What options are there for Retinal Detachment Surgery?
Retinal detachment is usually treated using one of three surgical measures:
- Pneumatic retinopexy
- Scleral buckle surgery
The appropriate surgery for you will depend on several factors including where in your eye the retina has detached and how much has detached too. You can discuss your options with your doctor before selecting the best choice for your circumstance. Let’s look more closely at each type of surgery:
This procedure involves your doctor injected a small bubble of air into your eye. The bubble push4es the retina back into place. This then allows the doctor to use a laser or freezing treatment to mend any holes or tears in the retina. The procedure is quite quick and does not usually require any anaesthesia or stay in hospital. Your doctor will use a numbing medicine to prepare your eye before the procedure. Patients can usually see the air bubble put in place during pneumatic retinopexy but it disappears eventually.
Scleral buckle surgery
Scleral buckle surgery involves using a flexible band which is placed around the white or sclera of the eye. The band pushes lightly on the sides of the eye ad move them inwards towards the retina. This process help the retina to reattach. The band stays in place permanently around the eye but should cause no discomfort or pain. Your doctor may also use laser or freeze treatment to repair holes or tears in the retina.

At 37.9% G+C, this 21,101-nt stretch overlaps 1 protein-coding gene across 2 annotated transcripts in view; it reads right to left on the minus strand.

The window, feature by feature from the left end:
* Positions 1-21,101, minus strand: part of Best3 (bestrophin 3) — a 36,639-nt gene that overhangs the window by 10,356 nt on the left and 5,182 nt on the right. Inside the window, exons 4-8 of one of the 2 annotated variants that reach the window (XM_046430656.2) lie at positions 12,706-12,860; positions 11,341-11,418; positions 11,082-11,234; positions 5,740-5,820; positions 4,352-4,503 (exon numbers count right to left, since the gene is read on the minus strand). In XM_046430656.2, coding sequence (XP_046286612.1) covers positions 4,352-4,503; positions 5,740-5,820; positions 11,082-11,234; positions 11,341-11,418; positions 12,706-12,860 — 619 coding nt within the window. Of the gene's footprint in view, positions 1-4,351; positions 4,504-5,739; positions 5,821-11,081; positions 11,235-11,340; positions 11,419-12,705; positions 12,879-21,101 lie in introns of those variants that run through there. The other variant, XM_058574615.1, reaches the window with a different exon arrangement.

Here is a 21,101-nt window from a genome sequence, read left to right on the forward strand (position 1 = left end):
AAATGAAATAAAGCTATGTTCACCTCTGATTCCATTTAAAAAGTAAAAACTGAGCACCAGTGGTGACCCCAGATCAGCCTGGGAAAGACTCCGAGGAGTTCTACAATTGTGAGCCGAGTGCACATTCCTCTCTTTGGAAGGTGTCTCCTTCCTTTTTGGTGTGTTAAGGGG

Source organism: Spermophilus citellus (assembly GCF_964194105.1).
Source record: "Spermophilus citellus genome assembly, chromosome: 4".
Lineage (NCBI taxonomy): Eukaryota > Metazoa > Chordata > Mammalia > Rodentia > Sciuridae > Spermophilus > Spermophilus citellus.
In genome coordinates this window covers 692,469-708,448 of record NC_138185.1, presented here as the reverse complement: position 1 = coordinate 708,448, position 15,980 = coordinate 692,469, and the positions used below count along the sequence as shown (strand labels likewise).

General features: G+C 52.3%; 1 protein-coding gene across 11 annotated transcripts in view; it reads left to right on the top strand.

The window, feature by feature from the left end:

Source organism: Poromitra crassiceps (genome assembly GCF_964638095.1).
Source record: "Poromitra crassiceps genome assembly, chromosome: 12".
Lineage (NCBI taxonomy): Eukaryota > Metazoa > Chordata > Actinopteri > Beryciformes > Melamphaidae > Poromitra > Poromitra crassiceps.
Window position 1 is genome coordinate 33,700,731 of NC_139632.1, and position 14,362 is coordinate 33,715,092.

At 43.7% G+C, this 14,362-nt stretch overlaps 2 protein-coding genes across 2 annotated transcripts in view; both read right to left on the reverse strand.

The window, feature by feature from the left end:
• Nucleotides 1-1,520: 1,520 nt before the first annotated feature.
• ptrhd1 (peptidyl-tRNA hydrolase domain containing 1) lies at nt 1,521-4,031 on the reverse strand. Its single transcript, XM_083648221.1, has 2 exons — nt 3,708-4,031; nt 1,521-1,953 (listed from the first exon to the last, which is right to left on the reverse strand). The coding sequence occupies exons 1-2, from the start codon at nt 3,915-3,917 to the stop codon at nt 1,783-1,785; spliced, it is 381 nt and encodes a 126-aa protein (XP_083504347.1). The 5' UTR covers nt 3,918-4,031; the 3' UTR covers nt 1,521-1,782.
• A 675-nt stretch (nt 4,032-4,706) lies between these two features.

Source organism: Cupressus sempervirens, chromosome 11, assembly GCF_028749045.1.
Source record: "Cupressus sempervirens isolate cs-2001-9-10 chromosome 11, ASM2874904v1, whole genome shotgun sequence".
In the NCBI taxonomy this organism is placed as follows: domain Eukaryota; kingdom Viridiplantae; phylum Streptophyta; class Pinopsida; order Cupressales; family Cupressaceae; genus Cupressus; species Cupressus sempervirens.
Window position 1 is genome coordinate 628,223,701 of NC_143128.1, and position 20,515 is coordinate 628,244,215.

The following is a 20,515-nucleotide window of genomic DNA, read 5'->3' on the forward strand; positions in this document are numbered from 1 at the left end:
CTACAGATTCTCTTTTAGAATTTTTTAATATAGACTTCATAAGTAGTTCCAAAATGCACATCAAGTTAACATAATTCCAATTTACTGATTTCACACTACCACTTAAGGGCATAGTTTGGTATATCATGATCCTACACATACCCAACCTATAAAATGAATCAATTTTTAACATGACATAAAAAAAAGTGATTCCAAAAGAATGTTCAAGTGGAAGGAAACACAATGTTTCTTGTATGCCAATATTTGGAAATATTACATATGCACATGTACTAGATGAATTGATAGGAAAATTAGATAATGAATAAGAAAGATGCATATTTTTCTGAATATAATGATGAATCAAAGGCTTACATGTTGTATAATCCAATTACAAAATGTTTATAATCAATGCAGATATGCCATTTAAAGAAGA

Scleral buckle surgery is usually performed under general anaesthesia but most patients can go home on the same day, though you will need someone to pick you up and drive you home. It is normal for the eyes to feel sore after the surgery, you may need to wear an eye patch for around 24 hours and avoid heavy lifting or strenuous exercise until the eye heals.
The vitrectomy procedure is a quite similar to pneumatic retinopexy except it is a longer procedure and is usually carried out in hospital. You will need either a local or general anaesthetic but most patients can go home the same day.
During a vitrectomy the doctor will make tiny openings in the eye and remove the majority of your eye’s vitreous, the gel-like fluid that fills the eye. The doctor will then inject a bubble or air, gas or silicone oil into your eye to hold the retina in place. They may also carry out laser or freeze treatment to reattach or repair any damage. The procedure is quick and effective but you will need to take time to recover and allow our vision to improve.